A new technology is set to revolutionize advertising of clothing companies while eradicating the need for real-life models. The new algorithm generates models that are so realistic that the images can be mistaken to have been taken by a photographer with real-life models posing for the shoot.
DataGrid, a tech company from the Kyoto University in Japan developed the new algorithm. It was based on Generative Adversarial Network (GAN), AI that is usually used to produce new imitations of something that already exists. These include video game levels or images. GAN essentially has two AI systems dueling with each other to create the realistic imitation of something.
Previously, the technology that used GAN focused only on generating facial images. These images, however, were not without flaws especially since the images were produced with a dark background which bleeds out the flaws in the images. The new algorithm was able to eliminate these flaws and presented the realistic models with a white background complete with realistic lighting. The result was so good that you wouldn’t notice the images to have been generated by an AI.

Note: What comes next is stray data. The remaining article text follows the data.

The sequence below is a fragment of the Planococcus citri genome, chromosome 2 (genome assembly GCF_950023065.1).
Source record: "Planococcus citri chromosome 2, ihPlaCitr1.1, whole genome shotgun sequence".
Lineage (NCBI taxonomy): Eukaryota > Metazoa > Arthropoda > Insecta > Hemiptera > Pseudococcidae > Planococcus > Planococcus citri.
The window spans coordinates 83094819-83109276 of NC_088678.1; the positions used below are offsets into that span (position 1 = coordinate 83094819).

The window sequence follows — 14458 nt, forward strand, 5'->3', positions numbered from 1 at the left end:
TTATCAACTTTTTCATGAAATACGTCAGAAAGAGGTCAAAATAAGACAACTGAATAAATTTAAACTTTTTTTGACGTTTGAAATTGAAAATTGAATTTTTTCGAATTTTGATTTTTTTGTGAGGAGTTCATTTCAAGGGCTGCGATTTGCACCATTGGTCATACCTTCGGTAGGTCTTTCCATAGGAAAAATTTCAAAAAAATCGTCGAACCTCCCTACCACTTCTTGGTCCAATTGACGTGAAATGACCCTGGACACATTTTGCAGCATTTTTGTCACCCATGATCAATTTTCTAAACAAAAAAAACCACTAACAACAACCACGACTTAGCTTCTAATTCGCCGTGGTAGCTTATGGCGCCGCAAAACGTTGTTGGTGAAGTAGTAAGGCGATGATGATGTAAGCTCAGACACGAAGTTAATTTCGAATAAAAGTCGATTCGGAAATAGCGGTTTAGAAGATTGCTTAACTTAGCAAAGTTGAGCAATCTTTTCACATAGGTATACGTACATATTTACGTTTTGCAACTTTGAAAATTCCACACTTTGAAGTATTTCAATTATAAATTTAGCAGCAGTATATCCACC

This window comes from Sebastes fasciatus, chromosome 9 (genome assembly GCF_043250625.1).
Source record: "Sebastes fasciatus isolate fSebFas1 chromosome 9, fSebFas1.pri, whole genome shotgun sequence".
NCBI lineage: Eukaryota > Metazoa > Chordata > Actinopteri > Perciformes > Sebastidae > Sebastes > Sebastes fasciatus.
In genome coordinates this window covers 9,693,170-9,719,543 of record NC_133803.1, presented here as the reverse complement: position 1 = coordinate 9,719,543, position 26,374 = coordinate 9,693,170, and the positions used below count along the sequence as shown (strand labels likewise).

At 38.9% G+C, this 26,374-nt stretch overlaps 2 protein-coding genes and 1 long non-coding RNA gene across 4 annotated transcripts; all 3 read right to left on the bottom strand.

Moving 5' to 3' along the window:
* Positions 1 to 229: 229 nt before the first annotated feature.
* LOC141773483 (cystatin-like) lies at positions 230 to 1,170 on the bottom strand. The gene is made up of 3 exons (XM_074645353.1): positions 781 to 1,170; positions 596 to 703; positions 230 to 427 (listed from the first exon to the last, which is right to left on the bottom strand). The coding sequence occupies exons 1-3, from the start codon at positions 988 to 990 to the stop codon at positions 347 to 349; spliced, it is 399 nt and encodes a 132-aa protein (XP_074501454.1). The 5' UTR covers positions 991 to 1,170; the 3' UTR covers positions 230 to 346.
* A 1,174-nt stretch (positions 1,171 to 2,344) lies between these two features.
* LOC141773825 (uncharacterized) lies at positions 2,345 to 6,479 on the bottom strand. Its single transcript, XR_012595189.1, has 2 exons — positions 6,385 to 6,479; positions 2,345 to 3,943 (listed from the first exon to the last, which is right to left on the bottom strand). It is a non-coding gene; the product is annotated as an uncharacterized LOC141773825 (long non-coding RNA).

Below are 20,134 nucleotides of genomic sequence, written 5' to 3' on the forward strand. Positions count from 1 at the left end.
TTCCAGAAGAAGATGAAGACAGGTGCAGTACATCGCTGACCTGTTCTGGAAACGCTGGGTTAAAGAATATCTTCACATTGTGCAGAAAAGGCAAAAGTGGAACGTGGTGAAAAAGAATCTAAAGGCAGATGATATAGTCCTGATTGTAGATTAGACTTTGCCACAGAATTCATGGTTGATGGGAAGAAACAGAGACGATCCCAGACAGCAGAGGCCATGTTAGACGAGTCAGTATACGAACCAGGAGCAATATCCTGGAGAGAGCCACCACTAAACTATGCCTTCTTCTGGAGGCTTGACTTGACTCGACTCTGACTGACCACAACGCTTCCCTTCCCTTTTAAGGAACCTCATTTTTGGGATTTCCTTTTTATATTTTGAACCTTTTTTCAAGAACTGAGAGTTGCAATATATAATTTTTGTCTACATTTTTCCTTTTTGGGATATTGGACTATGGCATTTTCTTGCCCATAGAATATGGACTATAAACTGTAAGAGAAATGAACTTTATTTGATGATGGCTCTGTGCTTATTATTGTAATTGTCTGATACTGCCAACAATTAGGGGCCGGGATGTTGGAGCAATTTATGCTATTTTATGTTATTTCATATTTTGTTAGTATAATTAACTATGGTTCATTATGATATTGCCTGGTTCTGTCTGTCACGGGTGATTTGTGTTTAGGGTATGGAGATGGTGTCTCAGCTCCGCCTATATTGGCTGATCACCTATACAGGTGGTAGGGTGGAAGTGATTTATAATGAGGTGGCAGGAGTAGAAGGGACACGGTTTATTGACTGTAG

The new deep learning algorithm is set to be licensed to clothing companies and advertising agencies who would want to use it. With the new technology, these companies will be able to lessen their advertising costs as there will be no need for other costs such as lighting or even catering budget to feed people working on a traditional photo shoot. The work process will also be improved as the algorithm can easily manipulate AI-models and transform the outfit they are wearing to another.
While this may sound good for advertising companies, it could, however, be tantamount to fooling the public into thinking that the models are real and not just a product of digital technology. That’s how realistic the images produced from the said new technology.
Hopefully, this kind of algorithm will remain within the confine of the advertising world since its improper use may lead to the creation of propaganda that can otherwise confuse the public to believe something to be real.